'Many of the poems are like walks through fields or woods or along beaches in the company of someone who knows and makes you see things with a more careful and considerate eye.  For example in 'The Half', a poem about fishing which can stand up beside Elizabeth Bishop's celebrated 'The Fish' and Ted Hughes's 'Pike', Routh confides in us as if we were sitting there in the boat with her.

This is a very rich and intensely rewarding collection… What I've said so far is only part of the story, part of the extraordinary range of pleasures afforded by this book… There are tender poems too exploring the weathers of the heart  Teach Yourself Mapmaking is a Poetry Book Society Recommendation, deservedly so. Its range is impressive, its vivid language recreates the physical sensation of what is being described, ranging from the gritty and muscular to the tender and deeply thoughtful. Smith/Doorstop have a star on their list...' — Matt Simpson, Stride

 

'Routh’s haunted pastoral is enlarged by its sense of proximity to the here and now… ‘The Reedbed’ offers a great example of how well she can synthesise diction and description, moving easily from Biblical to the colloquial to find elegy in a kind of weekday, shut-down backwater.' — Paul Farley, Poetry London

 

'Routh really comes into her own when conjuring up the elements…Like no other contemporary poet I have read, she has the ability to make you feel you know what it is like to be taking soundings in the rain off a squally Scottish coast…these poems also map out psychological patterns, family heritage, dry land and the airspace above it as well as exploring the charting of our sea. Routh tackles topics rarely found in contemporary poetry.' — Robyn Bolam, Magma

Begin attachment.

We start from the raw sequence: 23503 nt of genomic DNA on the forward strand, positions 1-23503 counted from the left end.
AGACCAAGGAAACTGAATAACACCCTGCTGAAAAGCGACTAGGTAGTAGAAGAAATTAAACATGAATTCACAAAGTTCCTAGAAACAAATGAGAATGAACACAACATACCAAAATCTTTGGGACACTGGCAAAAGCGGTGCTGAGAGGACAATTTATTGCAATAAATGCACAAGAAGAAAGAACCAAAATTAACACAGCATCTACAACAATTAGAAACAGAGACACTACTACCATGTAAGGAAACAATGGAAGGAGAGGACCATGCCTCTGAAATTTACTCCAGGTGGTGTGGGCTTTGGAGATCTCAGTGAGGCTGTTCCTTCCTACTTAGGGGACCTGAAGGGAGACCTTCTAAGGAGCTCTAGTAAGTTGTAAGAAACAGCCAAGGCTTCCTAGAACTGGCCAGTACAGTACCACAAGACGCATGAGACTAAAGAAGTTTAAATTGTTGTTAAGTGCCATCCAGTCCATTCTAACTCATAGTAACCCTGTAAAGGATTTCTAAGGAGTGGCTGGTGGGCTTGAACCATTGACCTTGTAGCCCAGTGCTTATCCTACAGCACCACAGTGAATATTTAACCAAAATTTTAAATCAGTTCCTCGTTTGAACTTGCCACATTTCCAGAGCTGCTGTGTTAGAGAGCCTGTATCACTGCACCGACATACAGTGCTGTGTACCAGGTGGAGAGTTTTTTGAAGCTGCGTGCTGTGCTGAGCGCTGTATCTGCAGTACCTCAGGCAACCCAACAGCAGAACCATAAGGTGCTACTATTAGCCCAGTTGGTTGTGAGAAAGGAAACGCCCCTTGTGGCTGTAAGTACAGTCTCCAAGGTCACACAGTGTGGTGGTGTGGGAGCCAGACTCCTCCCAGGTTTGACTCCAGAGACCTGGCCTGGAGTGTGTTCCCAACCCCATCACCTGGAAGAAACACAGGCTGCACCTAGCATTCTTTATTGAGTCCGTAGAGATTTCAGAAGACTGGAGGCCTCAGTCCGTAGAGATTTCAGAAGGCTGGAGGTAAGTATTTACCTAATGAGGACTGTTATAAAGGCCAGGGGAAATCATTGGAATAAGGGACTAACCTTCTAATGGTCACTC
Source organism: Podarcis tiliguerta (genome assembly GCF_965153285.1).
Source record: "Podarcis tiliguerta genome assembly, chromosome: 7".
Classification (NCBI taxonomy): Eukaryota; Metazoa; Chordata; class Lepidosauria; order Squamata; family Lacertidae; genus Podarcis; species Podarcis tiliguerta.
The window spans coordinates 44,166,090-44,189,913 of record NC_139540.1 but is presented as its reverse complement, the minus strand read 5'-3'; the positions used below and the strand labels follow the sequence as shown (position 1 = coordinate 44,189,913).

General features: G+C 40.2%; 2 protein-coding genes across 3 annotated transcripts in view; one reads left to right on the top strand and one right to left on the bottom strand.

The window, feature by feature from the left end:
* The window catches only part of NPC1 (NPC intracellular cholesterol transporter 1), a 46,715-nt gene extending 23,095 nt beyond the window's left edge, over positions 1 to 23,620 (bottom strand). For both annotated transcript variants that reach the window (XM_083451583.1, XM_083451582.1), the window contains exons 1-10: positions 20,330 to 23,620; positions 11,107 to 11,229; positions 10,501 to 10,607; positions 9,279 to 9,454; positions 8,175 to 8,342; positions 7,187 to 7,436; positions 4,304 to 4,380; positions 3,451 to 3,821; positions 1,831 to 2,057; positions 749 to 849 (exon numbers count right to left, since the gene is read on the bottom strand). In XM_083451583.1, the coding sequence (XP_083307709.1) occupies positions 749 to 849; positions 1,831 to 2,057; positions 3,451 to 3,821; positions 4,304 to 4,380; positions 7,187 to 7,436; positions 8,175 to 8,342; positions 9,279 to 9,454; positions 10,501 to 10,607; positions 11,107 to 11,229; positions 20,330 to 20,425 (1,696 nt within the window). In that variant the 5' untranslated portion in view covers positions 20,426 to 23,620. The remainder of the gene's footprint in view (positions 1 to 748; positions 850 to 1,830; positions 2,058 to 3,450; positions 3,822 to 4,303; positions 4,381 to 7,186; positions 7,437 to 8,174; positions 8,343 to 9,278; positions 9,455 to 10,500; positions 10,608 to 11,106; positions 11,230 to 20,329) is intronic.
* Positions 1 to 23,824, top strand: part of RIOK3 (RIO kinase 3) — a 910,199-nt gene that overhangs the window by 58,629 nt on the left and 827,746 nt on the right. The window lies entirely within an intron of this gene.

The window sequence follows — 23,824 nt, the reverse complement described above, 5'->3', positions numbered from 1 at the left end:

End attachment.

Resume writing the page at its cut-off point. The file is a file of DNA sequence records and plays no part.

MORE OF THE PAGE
'This is a very strong collection from a confident, distinctive poet who has definitely arrived where she should be.' — Helena Nelson, Ambit

 

'Thoroughly grounded, and yet reaching for the stars, this is a book to return to again and again.' — Lynn Moir, Second Light



On The Gift of Boats:

'Routh’s poems ask to be read aloud' — TLS

 

'There is an attentiveness to the world of things that eventually dissolves the barriers between self and other, and some of Routh’s best moments…are poems on animals where she enters into their experience brilliantly…In the terrific opening poems on boats, boatmen and the perils of the sea, Routh achieves an enviable balancing act between the attentive mind and the life of objects.'Martin Crucefix, Magma